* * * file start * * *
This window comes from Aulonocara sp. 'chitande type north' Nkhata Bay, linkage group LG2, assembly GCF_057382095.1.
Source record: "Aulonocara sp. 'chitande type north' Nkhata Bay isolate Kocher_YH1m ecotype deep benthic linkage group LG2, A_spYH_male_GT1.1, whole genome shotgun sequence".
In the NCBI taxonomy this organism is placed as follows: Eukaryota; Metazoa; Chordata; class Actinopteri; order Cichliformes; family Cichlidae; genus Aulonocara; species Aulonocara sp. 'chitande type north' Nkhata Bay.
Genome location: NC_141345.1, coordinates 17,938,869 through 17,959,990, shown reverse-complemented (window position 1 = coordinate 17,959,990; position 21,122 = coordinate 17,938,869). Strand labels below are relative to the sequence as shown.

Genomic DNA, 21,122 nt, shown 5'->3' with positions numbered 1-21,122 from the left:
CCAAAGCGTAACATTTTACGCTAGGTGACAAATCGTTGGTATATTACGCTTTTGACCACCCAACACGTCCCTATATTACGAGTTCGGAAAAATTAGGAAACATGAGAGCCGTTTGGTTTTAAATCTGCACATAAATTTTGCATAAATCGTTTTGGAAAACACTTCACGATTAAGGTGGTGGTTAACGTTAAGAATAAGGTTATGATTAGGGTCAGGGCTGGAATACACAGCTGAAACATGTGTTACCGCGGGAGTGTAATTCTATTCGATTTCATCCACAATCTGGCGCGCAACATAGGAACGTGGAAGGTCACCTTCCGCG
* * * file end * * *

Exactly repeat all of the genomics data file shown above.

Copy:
This window comes from Aulonocara sp. 'chitande type north' Nkhata Bay, linkage group LG2, assembly GCF_057382095.1.
Source record: "Aulonocara sp. 'chitande type north' Nkhata Bay isolate Kocher_YH1m ecotype deep benthic linkage group LG2, A_spYH_male_GT1.1, whole genome shotgun sequence".
In the NCBI taxonomy this organism is placed as follows: Eukaryota; Metazoa; Chordata; class Actinopteri; order Cichliformes; family Cichlidae; genus Aulonocara; species Aulonocara sp. 'chitande type north' Nkhata Bay.
Genome location: NC_141345.1, coordinates 17,938,869 through 17,959,990, shown reverse-complemented (window position 1 = coordinate 17,959,990; position 21,122 = coordinate 17,938,869). Strand labels below are relative to the sequence as shown.

Genomic DNA, 21,122 nt, shown 5'->3' with positions numbered 1-21,122 from the left:
CCAAAGCGTAACATTTTACGCTAGGTGACAAATCGTTGGTATATTACGCTTTTGACCACCCAACACGTCCCTATATTACGAGTTCGGAAAAATTAGGAAACATGAGAGCCGTTTGGTTTTAAATCTGCACATAAATTTTGCATAAATCGTTTTGGAAAACACTTCACGATTAAGGTGGTGGTTAACGTTAAGAATAAGGTTATGATTAGGGTCAGGGCTGGAATACACAGCTGAAACATGTGTTACCGCGGGAGTGTAATTCTATTCGATTTCATCCACAATCTGGCGCGCAACATAGGAACGTGGAAGGTCACCTTCCGCG